Butler’s Wideman exemplifies sportsmanship as he makes an impact on Indianapolis community

Butler senior forward Tyler Wideman assists a JCC member ahead of a Silver Sneakers fitness class.

Tucked toward the back of a “Silver Sneakers” fitness class is Butler senior Tyler Wideman, or as he’s known at the Indianapolis JCC, “Intern Tyler.”

“It’s different scenery than what I’m used to, being in a normal gym all day,” the Bulldogs forward admitted.

“Members love to see him and he’s very gracious at saying hello, they wave and recognize who he is,” Katherine Matutes, Director of Health and Wellness at the Indianapolis JCC, said.

His 6’8″ stature makes him easy for members to recognize, but it’s his easy-going personality that has helped him adapt to the many roles he handles as an intern.

“It’s pretty easy for me to just adapt to whoever I’m working with, whether that be an older person or a little baby,” Wideman said with a wide smile.

Wideman's demeanor while teaching members about fitness, wellness and nutrition, markedly different than his demeanor on the court.

“I was shocked when I saw him on the court,” Matutes, who is Wideman’s internship supervisor, said. “He had his big arms out and was doing the blocking, I’d not seen that side of his personality here.”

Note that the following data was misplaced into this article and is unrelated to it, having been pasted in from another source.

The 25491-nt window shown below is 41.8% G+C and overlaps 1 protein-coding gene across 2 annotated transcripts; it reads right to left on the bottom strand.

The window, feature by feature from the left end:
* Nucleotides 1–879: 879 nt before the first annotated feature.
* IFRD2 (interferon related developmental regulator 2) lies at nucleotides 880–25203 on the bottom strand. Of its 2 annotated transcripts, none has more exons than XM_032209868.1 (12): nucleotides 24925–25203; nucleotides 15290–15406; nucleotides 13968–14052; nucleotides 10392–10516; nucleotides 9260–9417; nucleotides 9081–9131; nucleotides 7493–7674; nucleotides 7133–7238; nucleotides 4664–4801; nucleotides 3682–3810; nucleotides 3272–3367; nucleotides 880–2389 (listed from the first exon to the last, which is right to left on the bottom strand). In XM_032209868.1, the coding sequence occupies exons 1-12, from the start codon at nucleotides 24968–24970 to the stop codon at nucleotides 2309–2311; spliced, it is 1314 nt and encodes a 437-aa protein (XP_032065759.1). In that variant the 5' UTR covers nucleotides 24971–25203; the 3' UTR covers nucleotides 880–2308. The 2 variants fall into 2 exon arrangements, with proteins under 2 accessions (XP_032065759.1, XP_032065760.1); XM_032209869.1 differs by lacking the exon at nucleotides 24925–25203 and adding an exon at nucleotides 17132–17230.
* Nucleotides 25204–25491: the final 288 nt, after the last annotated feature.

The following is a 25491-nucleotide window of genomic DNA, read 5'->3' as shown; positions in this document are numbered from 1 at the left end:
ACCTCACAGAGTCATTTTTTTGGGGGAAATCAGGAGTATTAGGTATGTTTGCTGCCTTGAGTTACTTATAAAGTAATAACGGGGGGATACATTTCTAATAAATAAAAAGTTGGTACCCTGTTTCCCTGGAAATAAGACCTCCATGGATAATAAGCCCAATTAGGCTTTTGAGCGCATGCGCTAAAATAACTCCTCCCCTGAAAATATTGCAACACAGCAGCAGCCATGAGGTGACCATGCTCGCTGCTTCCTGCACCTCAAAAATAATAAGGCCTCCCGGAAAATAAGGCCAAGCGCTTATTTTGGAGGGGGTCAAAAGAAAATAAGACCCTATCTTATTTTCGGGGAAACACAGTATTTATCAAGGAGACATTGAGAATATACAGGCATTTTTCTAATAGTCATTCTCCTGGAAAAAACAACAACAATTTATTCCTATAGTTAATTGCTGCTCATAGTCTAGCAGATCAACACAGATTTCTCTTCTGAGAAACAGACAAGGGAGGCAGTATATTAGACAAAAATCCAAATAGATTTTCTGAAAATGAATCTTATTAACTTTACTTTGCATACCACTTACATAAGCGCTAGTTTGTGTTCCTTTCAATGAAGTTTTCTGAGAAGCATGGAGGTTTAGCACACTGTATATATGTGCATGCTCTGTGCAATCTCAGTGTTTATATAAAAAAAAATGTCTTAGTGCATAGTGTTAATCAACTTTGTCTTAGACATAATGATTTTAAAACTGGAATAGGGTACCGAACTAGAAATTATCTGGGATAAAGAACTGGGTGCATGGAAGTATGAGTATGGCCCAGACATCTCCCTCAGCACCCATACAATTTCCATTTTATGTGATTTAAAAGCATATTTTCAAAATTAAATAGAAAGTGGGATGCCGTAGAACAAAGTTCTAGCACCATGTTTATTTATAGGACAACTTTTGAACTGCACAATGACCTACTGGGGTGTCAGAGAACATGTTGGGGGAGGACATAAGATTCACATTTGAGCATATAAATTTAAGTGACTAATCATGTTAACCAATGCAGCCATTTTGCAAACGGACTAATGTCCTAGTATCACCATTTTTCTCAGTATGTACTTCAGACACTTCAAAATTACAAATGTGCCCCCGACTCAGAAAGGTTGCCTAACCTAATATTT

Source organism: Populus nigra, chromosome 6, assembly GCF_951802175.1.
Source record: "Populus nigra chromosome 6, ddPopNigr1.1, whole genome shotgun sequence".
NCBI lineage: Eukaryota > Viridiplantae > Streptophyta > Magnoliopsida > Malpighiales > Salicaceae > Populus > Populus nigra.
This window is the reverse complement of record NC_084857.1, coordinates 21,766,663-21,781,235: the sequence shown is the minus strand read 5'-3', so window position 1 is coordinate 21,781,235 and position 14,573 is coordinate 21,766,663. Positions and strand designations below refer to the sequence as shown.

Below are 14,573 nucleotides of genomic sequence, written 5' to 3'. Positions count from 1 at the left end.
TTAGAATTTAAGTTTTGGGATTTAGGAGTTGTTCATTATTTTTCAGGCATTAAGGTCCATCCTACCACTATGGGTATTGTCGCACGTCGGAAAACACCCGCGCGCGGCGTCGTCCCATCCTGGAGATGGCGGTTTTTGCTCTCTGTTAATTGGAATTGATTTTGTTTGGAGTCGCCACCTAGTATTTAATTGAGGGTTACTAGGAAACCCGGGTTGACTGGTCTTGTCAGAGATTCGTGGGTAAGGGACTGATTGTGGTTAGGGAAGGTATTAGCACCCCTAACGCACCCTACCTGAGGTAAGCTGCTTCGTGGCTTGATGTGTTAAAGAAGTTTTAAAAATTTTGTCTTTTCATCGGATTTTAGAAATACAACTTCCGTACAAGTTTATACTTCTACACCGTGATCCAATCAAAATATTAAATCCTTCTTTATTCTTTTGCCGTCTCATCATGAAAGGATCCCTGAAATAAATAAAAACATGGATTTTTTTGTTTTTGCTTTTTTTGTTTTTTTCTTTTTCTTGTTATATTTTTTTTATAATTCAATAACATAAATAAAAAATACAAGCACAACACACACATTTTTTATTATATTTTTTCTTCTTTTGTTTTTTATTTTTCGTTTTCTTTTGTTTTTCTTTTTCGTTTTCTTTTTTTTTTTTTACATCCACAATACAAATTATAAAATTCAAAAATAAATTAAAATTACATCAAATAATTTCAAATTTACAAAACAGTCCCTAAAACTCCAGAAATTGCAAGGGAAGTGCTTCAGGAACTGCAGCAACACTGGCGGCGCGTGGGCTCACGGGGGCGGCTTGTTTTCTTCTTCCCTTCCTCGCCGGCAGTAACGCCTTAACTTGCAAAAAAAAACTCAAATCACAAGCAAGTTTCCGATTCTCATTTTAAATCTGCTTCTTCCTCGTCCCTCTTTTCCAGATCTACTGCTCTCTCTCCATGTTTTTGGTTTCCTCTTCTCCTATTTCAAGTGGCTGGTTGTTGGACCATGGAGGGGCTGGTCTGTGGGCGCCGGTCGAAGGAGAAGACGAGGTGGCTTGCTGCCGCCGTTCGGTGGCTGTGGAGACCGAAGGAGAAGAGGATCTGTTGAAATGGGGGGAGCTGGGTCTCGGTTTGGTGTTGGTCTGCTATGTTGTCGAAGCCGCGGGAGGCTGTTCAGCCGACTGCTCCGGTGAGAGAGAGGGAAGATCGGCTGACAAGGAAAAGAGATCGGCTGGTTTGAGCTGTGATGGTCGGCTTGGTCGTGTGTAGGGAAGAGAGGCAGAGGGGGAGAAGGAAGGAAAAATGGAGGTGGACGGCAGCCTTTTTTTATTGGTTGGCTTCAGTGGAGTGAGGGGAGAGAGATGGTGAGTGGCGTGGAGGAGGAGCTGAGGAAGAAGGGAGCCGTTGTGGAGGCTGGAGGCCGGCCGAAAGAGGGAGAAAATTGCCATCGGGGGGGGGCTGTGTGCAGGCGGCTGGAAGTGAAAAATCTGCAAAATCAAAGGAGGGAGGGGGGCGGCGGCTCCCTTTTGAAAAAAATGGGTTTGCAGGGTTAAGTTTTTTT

“On the court, I just talk a little bit more and am more intense, but outside of that, I’m a pretty laid back guy,” the Schererville, IN product said.

Over the course of his internship, Wideman will eventually create his own “RockSteady Boxing” program which is focused on those battling Parkinson’s, in addition to creating his own “Tyler’s Tips” each month and engaging with members from preschoolers to senior citizens.

“They give me a lot of freedom to just do whatever I really want in that sense, if I want to help out with a Silver Sneakers class or a RockSteady Boxing class,” Wideman said.

And after seeing Wideman’s ability to engage easily with members, it came as no surprises to his supervisors he was recently awarded the Big East’s Sportsmanship Award, as voted on by the coaches.

“I was not surprised, he’s a great guy,” Matutes said. “I imagine the competition for that award is pretty incredible, but what I know of him, he’s a very stand up guy.”

“It’s an honor just to see that people recognize that stuff,” Wideman said. “I think sometimes you forget you’re even doing some of that stuff, you just do it.”

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